“I see you stand like greyhounds in the slips,
Straining upon the start. The game's afoot:
Follow your spirit, and upon this charge
Cry 'God for Harry, dotEngland, and Saint George”
Seven years ago a group was formed to petition ICANN (The Internet Corporation for Assigned Names and Numbers) to introduce a specific domain name to represent the people, businesses and identity of England. Whilst the .co.uk was growing day by day, year by year, a small minority felt that England deserved its own Top Level Domain. This was a time when ICANN were in serious debate about an expansion of the domain space, yet when dotEng had a chance to make the TLD reality when the application window for new gTLDs opened, they weren't able to apply.
The Application Guidebook that laid down the rules and regulations on specific geographic applications. Whilst ICANN wanted to throw the doors to the Internet wide open, they needed to ensure each and every applicant was financially stable and had the right to apply. Only trademark holders could apply to run their own dotBrand TLD but when it came to geographic terms, who owned the rights to a city or country name? Essentially no one. So in order to apply for such a gTLD any application had to be accompanied by a signed letter from the relevant government or public authority. For any application for an English GeoTLD would need a letter signed by the Prime Minister.
The situation of the governance of the United Kingdom and its constituent parts is complicated. Whilst England, Scotland, Northern Ireland and Wales are countries in their own right, they are not individual sovereign states, nor have they been for 300 years. Our Parliament is the ruling body for the United Kingdom, and whilst some powers have been devolved to Scotland, Northern Ireland and Wales, it would still take approval of the government of the United Kingdom to back any application for a dotEngland.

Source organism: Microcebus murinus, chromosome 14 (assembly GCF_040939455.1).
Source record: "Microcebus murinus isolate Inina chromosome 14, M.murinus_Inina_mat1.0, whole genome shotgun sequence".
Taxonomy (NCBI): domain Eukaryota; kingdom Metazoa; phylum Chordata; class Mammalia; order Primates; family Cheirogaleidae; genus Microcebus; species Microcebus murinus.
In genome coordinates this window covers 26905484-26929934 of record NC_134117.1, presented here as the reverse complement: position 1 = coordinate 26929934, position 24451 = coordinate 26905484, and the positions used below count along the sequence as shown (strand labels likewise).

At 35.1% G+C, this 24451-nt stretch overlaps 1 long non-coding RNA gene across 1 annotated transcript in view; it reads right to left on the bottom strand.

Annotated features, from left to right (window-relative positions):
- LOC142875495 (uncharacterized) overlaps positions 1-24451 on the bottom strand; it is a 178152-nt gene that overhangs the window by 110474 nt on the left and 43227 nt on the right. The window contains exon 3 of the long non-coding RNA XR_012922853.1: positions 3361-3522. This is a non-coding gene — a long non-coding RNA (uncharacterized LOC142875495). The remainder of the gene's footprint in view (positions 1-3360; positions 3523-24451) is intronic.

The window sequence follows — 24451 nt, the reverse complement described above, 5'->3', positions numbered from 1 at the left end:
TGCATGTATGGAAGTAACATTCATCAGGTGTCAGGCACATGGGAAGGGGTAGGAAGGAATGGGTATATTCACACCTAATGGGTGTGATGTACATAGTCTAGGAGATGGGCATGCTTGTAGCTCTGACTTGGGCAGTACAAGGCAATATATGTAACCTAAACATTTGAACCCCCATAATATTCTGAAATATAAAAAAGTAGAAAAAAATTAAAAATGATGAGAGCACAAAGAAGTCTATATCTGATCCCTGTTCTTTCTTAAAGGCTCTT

The Scottish Executive and National Assembly for Wales whole-heartedly backed applications for GeoTLDs that are now available to anyone to register, whilst St. Patrick's Day saw the launch of the most-anticipated dotIrish. England still doesn't have a TLD to call its own. The .co.uk TLD has now been joined by its Dad, dotUK but that still isn't enough for some people who feel we've lost some national identity in an increasingly crowded global environment.
Whilst there may be a groundswell of support for a dotEngland gTLD, the question comes down to one of politics. Will any future Government have the political balls to back a move to promote an element of national identity that in many other ways it's chosen to dumb down?